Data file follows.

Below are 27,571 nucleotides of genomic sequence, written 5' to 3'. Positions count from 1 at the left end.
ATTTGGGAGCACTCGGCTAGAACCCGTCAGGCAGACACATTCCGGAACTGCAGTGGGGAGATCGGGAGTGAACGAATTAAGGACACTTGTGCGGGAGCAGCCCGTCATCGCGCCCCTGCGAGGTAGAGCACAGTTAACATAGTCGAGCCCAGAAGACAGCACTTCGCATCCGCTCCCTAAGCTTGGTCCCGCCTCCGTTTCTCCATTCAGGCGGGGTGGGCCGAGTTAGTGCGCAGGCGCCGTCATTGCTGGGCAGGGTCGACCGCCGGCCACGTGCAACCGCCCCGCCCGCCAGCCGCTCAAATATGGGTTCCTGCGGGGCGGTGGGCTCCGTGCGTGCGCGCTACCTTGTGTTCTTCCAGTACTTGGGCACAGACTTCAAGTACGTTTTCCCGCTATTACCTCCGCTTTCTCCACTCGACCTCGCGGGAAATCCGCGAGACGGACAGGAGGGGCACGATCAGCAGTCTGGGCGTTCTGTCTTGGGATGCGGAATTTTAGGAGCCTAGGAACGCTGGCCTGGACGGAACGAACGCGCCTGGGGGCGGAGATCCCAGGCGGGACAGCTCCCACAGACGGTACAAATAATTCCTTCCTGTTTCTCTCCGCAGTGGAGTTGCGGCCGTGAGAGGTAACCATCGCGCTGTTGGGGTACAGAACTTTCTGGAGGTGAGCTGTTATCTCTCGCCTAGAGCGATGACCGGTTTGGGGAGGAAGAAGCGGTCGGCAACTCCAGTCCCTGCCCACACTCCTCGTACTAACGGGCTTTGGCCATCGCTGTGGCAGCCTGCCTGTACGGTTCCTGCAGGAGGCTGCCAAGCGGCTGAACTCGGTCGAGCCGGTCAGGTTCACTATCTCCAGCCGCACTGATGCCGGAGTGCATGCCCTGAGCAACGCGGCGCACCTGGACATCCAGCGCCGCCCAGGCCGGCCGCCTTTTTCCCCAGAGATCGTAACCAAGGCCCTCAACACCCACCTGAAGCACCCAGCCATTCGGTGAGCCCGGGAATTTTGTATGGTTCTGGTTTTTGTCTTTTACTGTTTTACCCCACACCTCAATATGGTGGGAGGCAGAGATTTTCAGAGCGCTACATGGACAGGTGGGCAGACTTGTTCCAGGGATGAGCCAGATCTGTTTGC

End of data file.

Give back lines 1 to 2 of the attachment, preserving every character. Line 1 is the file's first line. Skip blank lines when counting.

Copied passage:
Below are 27,571 nucleotides of genomic sequence, written 5' to 3'. Positions count from 1 at the left end.
ATTTGGGAGCACTCGGCTAGAACCCGTCAGGCAGACACATTCCGGAACTGCAGTGGGGAGATCGGGAGTGAACGAATTAAGGACACTTGTGCGGGAGCAGCCCGTCATCGCGCCCCTGCGAGGTAGAGCACAGTTAACATAGTCGAGCCCAGAAGACAGCACTTCGCATCCGCTCCCTAAGCTTGGTCCCGCCTCCGTTTCTCCATTCAGGCGGGGTGGGCCGAGTTAGTGCGCAGGCGCCGTCATTGCTGGGCAGGGTCGACCGCCGGCCACGTGCAACCGCCCCGCCCGCCAGCCGCTCAAATATGGGTTCCTGCGGGGCGGTGGGCTCCGTGCGTGCGCGCTACCTTGTGTTCTTCCAGTACTTGGGCACAGACTTCAAGTACGTTTTCCCGCTATTACCTCCGCTTTCTCCACTCGACCTCGCGGGAAATCCGCGAGACGGACAGGAGGGGCACGATCAGCAGTCTGGGCGTTCTGTCTTGGGATGCGGAATTTTAGGAGCCTAGGAACGCTGGCCTGGACGGAACGAACGCGCCTGGGGGCGGAGATCCCAGGCGGGACAGCTCCCACAGACGGTACAAATAATTCCTTCCTGTTTCTCTCCGCAGTGGAGTTGCGGCCGTGAGAGGTAACCATCGCGCTGTTGGGGTACAGAACTTTCTGGAGGTGAGCTGTTATCTCTCGCCTAGAGCGATGACCGGTTTGGGGAGGAAGAAGCGGTCGGCAACTCCAGTCCCTGCCCACACTCCTCGTACTAACGGGCTTTGGCCATCGCTGTGGCAGCCTGCCTGTACGGTTCCTGCAGGAGGCTGCCAAGCGGCTGAACTCGGTCGAGCCGGTCAGGTTCACTATCTCCAGCCGCACTGATGCCGGAGTGCATGCCCTGAGCAACGCGGCGCACCTGGACATCCAGCGCCGCCCAGGCCGGCCGCCTTTTTCCCCAGAGATCGTAACCAAGGCCCTCAACACCCACCTGAAGCACCCAGCCATTCGGTGAGCCCGGGAATTTTGTATGGTTCTGGTTTTTGTCTTTTACTGTTTTACCCCACACCTCAATATGGTGGGAGGCAGAGATTTTCAGAGCGCTACATGGACAGGTGGGCAGACTTGTTCCAGGGATGAGCCAGATCTGTTTGC